Lower Ossington St. certainly is gaining recognition as one of hottest spots in town. But the hot factor is likely due to the steam rising from this sexy little café. Their drip coffee is made from their custom ground French press ($3.15 for 2 cups), but the real eye-turner is their revolutionary cold drip coffee. Taking only six hours to filter through distilled ice cubes, this impressive, mad-scientist looking contraption is sure to impress even the biggest of coffee snobs. Come see for yourself.
It has gotten to the point in Toronto where hip character-filled coffee shops are literally everywhere. They serve delicious drinks and snacks with attention to taste, allergies and of course quality. It begs the questions, what sets them apart? With everyone doing such a good job it really is almost impossible to decide based on the merit of the coffee alone.
Located on Ossington, just south of Dundas is Ideal Coffee. It’s been here for 5 years and is the second location in Toronto, the first being in Kensington market. Their espresso is a blend of fair trade South American beans prepared on a vintage hand operated machine. The decor is reminiscent of a 1920s church or grade school with long sweeping benches married to vintage wall treatments and worn chairs. The overall vibe is one of a tradition and it is certainly easy to feel at home here as the south facing windows bath the place in luxurious sunlight half the day. But again, spot on dcor isn’t exclusive to this shop and places like the common and the tampered press have achieved equally cozy styled environments. What sets this shop apart isn’t what’s on the walls its what’s in the seats.
In a recent conversation with local musician Taylor Knox I asked him why he comes to Ideal Coffee especially when he has to walk by 4 other shops on the way there from his house. “Ideal is a meeting place, and I’m not fully sure but I think only nice people come here. At least that has been my experience” And I couldn’t have put it better. Its true, Ideal Coffee isn’t just a place to get caffeinated, its a meeting place, a place where you can pick up a coffee and maybe an interaction that leaves you feeling better then before you came. Sit down at one of the three marble toped communal tables and you are sure to strike up a conversation. As I sit here writing this article “Hound Dog” by Big Mama Thornton came on the speakers and of the 10 or so people in the place about 7 of us joined in singing parts of it together. It is these types of businesses that foster this sense of community which add to the vibrant nature and character of downtown Toronto, adding to beauty of this city and its people.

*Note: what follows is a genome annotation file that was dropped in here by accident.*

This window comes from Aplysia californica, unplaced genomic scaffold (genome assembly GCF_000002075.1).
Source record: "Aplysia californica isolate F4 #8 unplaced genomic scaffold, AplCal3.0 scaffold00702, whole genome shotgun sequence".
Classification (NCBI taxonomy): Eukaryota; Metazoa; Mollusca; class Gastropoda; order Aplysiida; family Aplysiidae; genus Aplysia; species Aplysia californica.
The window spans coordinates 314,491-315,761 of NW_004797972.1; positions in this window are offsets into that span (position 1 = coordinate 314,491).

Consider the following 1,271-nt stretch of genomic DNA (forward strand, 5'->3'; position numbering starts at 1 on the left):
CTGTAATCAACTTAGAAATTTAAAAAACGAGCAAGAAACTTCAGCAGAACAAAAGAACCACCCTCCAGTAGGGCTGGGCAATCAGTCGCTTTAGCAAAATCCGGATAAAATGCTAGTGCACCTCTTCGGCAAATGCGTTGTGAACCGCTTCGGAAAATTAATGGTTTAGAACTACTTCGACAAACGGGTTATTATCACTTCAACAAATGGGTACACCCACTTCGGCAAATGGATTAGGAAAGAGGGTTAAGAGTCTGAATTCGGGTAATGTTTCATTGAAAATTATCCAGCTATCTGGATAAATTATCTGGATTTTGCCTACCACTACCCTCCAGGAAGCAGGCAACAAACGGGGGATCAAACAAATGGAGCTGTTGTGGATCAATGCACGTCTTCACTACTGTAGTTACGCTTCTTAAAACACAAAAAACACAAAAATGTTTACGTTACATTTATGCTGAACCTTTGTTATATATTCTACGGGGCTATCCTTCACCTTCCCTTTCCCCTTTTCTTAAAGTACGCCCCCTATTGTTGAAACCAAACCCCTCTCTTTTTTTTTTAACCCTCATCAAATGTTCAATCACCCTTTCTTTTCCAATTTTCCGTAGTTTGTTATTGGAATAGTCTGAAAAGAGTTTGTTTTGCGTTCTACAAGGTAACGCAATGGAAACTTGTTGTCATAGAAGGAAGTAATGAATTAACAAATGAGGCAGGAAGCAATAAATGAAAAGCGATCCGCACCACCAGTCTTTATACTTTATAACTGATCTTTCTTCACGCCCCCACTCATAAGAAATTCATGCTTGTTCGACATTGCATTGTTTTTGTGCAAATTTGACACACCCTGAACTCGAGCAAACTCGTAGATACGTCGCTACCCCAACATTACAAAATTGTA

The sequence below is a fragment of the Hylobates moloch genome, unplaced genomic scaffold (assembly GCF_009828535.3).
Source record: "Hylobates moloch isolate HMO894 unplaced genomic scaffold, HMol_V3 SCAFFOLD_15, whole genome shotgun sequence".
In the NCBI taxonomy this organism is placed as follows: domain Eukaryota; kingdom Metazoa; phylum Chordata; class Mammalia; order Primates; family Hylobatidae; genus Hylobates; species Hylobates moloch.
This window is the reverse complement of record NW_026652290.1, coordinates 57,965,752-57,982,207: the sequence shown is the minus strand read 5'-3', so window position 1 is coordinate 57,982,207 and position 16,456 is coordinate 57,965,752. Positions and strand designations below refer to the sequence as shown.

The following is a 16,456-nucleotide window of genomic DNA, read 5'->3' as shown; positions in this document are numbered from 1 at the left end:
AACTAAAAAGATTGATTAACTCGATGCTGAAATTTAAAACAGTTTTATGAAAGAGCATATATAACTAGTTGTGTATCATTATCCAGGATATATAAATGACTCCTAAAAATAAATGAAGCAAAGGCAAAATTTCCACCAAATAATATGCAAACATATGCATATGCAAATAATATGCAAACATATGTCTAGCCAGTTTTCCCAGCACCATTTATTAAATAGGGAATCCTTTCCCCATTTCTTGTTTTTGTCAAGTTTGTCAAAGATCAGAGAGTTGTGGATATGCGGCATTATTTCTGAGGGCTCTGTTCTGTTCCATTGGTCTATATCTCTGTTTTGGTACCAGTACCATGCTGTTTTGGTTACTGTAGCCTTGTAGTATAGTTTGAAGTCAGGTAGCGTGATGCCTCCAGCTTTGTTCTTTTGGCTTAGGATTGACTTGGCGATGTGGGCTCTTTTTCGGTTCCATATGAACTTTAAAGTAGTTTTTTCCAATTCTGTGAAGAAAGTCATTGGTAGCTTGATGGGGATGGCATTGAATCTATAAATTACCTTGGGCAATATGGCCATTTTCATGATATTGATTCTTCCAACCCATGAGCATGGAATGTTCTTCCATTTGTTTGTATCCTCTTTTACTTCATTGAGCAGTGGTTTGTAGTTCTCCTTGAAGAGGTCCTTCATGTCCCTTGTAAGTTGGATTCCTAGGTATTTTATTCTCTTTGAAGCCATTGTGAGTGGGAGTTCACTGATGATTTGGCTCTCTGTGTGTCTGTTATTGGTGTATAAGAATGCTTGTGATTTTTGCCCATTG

So as I sit here finishing my coffee on a Tuesday afternoon watching people come and go with smiles and comments to each other, I realize its not just the coffee that makes Ideal Coffee my favorite shop in the city, its the people.
On Augusta Ave. in Kensington Market, you’ll find what some people refer to as the best coffee shop in Toronto. This long, narrow metallic café offers customers an artistic experience while they nurse their americanos in style. Their espresso can be described as a complex blend of citrus, aired berries and cocoa. But complex as it may be, their prices remain simple and justifiable. An industrial style gem in a lively, diverse neighborhood.
Right at Sherbourne and Adelaide is a cute little café, run by the sweetest of baristas with a smile to light up the room. Her latte designs depend on her mood, but you’re likely to get either a heart or a leaf on any given day. The atmosphere is cozy, with lounge chairs and desks to work at, as well as creative detailing on their signs and spoon containers.
The “Big Guy” has two locations, 2861 Lake Shore Blvd. West and 1718 Queen Street West. Both offer unpretentious service and premium drip coffee. Empty bellies are welcome as snacks range from pastries to hand-made sandwiches and fresh soup. There are games and books for loungers and big desks and tables for the studious. The walls typically feature local art and their free wifi makes it tough not to just move right in. Both locations are located near public transit, perfect for a quick stop before work or school.
Owning and operating a subway franchise is advantageous because of the popularity of the brand and the relatively low investment cost involved. Subway restaurants are generally located in major shopping centres and in other areas with a high amount of foot traffic. The franchising fees go up if your desired location is in a non-traditional area — think amusement park, hospital, and college campus. Subway offers the possibility of purchasing your own location or acquiring an existing one. As with any franchise, the name of the game is location, location, location. Subway claims that there are currently 2000 interested parties searching for a desirable location.
The great staple of Canadiana should have your inner franchisor seeing dollar signs. Even as competitors in the inexpensive coffee space have tried to eat away at Tim Horton’s market share, a legion of loyal consumers can be found every morning outside almost every location. There’s a few specifics that you should know about the coffee conglomerate before taking the plunge. For starters, Tim Horton’s isn’t conducive towards silent partners or corporations. In other words, this is a cash cow opportunity for those who are willing to get into the day to day operation of the store. Another prerequisite is that you apply with a partner. To own a Tim Hortons franchise you have to be prepared to put in some long hours and be an activate manager, at least during the initial phases.